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What Is Your Favorite Old Ballpark? Honoring Torre, Wright’s Crossroad and Friendly Neighborhood



By Mike Silva ~ September 15th, 2011. Filed under: Morning Digest.

Last night the SNY booth was discussing old ballparks and it gave me the idea to reach out to my Twitter and Facebook followers to ask what old ballpark would they have liked to watch a game. Here are the responses I received:

Ebbetts Field

Polo Grounds

Crosley Field

Jarry Park

Original Yankee Stadium

Astrodome

One fan told me his favorite park was P.S. 62, where left field was 320 feet and right field was 65. As a left handed hitter I sure would want to play my home games there.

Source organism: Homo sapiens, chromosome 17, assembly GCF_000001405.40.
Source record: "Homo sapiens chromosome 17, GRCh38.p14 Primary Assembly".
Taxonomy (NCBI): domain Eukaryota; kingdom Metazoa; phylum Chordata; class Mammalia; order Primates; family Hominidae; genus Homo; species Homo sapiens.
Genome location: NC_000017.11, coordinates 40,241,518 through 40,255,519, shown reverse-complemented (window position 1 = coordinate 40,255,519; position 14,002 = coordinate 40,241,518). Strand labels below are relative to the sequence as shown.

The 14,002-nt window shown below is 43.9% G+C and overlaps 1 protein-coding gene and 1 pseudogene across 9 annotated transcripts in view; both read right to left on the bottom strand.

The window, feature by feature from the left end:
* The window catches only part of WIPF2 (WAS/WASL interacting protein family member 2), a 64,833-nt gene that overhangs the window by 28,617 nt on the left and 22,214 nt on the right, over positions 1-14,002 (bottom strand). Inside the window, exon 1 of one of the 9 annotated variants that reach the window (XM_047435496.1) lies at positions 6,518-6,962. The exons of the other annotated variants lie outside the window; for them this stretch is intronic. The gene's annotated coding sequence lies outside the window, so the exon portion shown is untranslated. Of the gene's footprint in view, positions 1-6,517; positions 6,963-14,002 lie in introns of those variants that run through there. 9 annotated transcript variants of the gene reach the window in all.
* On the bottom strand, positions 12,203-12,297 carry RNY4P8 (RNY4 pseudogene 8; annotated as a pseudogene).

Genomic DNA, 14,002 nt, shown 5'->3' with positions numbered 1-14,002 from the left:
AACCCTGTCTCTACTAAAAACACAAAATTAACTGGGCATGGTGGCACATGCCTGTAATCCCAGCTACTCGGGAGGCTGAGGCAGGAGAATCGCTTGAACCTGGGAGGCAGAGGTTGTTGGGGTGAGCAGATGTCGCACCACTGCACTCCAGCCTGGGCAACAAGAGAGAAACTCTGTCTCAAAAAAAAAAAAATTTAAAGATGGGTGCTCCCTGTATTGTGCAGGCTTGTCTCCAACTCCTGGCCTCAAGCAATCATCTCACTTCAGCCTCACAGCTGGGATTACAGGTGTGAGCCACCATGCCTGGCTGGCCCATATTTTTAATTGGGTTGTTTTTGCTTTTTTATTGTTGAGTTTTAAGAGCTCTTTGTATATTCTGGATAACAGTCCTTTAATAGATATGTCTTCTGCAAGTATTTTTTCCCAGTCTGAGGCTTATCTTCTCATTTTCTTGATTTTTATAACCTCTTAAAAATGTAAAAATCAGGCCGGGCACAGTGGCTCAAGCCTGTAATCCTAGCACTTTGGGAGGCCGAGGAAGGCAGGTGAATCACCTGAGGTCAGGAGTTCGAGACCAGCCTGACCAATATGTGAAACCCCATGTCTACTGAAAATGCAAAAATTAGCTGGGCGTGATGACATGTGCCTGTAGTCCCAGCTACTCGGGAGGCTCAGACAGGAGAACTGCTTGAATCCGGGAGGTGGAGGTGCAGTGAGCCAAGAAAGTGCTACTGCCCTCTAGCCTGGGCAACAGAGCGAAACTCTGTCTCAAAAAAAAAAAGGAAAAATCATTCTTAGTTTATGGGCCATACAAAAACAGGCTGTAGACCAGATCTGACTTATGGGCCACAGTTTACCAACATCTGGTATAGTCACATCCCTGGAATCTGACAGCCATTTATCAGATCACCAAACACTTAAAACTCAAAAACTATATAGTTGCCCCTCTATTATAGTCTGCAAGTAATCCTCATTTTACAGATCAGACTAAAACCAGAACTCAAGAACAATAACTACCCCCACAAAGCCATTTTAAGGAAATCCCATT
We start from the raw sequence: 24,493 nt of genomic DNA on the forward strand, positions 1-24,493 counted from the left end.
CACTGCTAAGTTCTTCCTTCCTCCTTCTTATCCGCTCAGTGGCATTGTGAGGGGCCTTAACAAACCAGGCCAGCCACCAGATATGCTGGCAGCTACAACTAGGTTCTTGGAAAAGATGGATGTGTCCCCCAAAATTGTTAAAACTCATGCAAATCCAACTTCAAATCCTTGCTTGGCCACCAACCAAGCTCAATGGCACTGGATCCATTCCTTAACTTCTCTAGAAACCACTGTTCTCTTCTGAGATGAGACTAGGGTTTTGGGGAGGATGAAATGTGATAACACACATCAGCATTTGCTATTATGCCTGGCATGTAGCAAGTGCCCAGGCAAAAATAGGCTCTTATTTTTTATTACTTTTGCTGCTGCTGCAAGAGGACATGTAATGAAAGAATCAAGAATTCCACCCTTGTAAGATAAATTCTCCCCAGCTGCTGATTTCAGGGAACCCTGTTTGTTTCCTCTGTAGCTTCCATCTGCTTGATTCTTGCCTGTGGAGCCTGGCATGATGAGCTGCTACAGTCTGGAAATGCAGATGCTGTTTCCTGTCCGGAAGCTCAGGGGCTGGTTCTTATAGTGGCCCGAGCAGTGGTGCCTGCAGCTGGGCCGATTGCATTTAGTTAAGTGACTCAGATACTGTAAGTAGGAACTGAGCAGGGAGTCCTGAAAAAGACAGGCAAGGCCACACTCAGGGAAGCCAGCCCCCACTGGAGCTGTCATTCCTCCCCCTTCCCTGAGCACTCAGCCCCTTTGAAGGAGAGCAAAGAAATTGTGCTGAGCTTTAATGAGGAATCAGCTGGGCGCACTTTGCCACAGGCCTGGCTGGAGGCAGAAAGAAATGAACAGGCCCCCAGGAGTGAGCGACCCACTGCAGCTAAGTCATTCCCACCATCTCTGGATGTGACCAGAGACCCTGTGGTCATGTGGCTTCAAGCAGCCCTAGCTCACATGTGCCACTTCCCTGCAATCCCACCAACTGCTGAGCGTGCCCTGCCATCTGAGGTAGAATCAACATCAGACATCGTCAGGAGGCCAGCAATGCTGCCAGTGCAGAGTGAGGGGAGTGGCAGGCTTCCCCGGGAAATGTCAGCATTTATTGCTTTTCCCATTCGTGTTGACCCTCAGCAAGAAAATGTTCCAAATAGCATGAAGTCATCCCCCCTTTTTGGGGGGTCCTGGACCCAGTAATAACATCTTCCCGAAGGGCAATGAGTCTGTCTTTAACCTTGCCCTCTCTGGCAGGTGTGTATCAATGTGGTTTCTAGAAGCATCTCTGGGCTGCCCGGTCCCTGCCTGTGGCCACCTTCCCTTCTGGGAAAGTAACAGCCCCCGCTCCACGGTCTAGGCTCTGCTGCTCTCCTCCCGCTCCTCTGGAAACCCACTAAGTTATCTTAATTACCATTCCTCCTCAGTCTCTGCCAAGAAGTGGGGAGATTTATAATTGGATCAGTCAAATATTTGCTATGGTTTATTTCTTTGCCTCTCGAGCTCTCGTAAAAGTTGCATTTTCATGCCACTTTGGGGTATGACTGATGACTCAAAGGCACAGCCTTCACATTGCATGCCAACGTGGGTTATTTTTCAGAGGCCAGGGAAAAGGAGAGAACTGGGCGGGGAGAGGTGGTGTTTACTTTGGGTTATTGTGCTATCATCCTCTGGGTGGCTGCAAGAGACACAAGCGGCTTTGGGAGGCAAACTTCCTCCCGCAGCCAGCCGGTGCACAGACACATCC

As much as I would have liked to watch a game at either Ebbetts Field or the Polo Ground, the old ballpark that interests me is the old Los Angeles Coliseum. The Dodgers played there four years after they moved to the West Coast from Brooklyn. It had a capacity of over 92,000 and some of the quirkiest dimensions you will ever see. There is a photo below but it was 250 to left, 425 to center, and 301 in right field. Talk about taking away a left handed hitters power.

The dimensions get even weirder when the Dodgers returned to the Coliseum for an exhibition game against the Red Sox in 2008. Renovations to the Coliseum since the last baseball game there in1961 have added more seats closer to the field. That put left field 201 feet from home plate with a 60 foot high fence. You are, literally, sitting in the outfield! Both teams actually did not employ a left-fielder, instead defending as if it was a slow pitch softball game with a rover. There were 115 thousand fans in attendance.